You’ve got enough to worry about. You don’t need magnesium-induced diarrhea to add to your worries.
An occasional person who tries to supplement magnesium reports being intolerant to every form at any dose. Take a tablet of, say, magnesium malate or drink 4 ounces of Magnesium Water and you experience several hours of diarrhea. Break the tablet in half, reduce Magnesium Water to 2 ounces and you still end up sitting on the toilet re-reading old magazines and breaking your toilet paper budget. Some people really struggle with trying to obtain a healthy intake of magnesium.
In the Wheat Belly and Undoctored worlds, we choose forms of magnesium that are best absorbed and least likely to result in loose stools: magnesium bicarbonate (Magnesium Water), glycerophosphate, malate, chelates, etc. We supplement magnesium because we must filter drinking water nowadays, given the contamination of water with sewage, farm runoff with herbicides and pesticides, and other factors. And you consume mass produced vegetables and fruits, often raised in hydroponic gardens or other artificial settings, lacking magnesium. This combination of events leads over time to magnesium deficiency that, in turn, leads to greater potential for high blood pressure, heart rhythm disorders, muscle cramps, osteopenia/osteoporosis and other common chronic health problems. It would be wonderful if we could go to the nearest river or stream, rich in minerals as water flows over soil and rocks, and obtain magnesium simply by drinking water and eating wild foods. But modern waterways are all contaminated and wild foods are hard to come by in the modern setting.
We therefore supplement magnesium to compensate for the deficiencies of modern life. An occasional person, however, reports that, regardless of what form of magnesium they try, it results in loose bowel movements, even with low doses. If this applies to you, how do you obtain the magnesium that your body needs but is limited by gastrointestinal intolerance?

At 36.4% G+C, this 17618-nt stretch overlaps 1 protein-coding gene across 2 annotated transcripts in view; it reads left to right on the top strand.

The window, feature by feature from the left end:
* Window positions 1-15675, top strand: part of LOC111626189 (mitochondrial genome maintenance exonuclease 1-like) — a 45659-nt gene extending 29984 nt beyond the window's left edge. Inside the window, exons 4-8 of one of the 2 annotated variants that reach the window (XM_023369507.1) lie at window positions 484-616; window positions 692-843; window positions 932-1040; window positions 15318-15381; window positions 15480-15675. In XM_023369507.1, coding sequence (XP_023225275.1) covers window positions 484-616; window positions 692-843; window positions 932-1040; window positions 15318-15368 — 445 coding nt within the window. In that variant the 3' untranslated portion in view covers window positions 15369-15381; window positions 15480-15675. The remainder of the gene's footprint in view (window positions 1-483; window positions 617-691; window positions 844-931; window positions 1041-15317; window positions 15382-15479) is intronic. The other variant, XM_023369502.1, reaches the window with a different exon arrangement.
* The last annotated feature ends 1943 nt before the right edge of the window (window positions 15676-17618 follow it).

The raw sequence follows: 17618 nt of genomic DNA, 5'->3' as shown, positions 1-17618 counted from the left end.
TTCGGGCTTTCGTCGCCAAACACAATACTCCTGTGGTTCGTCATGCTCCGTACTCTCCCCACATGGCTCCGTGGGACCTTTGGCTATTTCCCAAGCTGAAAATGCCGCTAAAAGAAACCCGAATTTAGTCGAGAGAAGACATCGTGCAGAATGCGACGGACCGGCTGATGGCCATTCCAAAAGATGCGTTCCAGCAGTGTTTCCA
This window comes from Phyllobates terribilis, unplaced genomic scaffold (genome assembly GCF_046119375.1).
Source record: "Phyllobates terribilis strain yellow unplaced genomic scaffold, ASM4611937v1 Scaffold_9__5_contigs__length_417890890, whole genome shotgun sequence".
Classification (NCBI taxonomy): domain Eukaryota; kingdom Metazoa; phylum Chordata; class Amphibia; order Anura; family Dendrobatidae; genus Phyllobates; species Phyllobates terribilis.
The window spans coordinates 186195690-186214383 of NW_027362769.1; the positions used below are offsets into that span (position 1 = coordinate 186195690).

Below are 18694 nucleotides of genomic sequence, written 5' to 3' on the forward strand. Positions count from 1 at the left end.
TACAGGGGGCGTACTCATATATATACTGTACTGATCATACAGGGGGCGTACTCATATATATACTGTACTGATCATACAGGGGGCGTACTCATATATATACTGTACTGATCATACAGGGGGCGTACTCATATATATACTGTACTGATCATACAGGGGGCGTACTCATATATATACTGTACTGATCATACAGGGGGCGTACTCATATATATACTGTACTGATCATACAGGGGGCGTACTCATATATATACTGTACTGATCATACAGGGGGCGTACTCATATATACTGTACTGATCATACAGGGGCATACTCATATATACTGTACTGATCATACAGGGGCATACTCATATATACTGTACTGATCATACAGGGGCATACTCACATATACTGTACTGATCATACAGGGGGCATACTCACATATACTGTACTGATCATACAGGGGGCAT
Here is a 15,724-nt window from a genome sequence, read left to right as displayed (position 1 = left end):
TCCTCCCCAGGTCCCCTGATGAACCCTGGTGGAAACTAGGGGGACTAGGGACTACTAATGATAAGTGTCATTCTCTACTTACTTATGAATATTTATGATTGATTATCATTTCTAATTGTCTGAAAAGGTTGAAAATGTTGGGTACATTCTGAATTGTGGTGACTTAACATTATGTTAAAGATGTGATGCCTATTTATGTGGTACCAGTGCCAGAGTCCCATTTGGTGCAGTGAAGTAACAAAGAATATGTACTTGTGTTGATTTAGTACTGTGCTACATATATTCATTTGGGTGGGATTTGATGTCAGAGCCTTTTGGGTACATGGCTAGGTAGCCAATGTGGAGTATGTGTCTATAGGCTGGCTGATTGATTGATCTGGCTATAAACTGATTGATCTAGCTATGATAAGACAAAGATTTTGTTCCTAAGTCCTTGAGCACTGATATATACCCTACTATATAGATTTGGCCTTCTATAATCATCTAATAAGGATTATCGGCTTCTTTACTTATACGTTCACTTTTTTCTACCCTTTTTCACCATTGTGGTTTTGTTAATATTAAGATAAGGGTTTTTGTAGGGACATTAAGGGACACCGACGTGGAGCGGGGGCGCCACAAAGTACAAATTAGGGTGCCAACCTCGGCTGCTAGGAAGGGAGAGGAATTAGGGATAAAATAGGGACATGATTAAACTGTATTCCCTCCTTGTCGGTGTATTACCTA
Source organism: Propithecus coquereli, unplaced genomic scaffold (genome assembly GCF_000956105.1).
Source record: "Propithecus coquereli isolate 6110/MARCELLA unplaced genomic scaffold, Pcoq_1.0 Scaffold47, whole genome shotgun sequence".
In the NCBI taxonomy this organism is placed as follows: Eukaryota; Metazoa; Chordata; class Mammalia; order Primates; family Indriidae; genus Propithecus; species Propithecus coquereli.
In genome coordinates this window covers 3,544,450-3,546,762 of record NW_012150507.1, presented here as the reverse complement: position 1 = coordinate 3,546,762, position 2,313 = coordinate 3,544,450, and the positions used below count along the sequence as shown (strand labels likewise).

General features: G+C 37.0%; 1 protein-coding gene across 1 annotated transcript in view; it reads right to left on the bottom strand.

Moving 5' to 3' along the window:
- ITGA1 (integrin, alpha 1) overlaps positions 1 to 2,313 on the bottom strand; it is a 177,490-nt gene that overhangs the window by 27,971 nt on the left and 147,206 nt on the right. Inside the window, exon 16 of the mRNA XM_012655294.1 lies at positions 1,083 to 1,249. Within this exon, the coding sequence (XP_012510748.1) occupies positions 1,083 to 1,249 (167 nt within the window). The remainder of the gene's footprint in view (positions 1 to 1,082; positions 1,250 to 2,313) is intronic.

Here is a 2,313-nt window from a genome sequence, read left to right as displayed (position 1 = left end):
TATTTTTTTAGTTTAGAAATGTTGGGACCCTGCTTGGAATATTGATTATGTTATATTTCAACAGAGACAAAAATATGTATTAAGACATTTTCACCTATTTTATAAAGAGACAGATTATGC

Mimic the natural situation. It doesn’t mean going to the river or stream and drinking. It means obtaining magnesium all throughout the day in small quantities. It means using your drinking water as a source for magnesium. For example, add 1/2 teaspoon of powdered magnesium glycerophosphate to 8 ounces of (filtered) water, keep it on your kitchen counter and sip throughout the day. Or add 1/2 teaspoon of the Garden of Life Relax & Restore product to 8 ounces of water and likewise sip over the day. (There are a number of effervescent tablet forms of magnesium, also, but all the products I’ve reviewed–Nuun, Kruger, Trace Minerals and others–all contain undesirable ingredients such as cornstarch, sugar, or saccharine. They are therefore not among the best choices.) In other words, spread out your intake of magnesium just as humans living in the wild do, not taking a bunch of magnesium all at once, but obtaining magnesium in a trickle over time. This way, you obtain the magnesium you require for heart, bone, and metabolic health but are spared the aggravation of sitting on the toilet with the indignity and magnesium-losing effect of loose stools.
It means having to consume 3 cups of water containing magnesium glycerophosphate or the Garden of Life product over the day. But, over time, you will restore body-wide magnesium that facilitates so many health advantages, all without having to endure the loose stools that magnesium consumed all at once can provoke.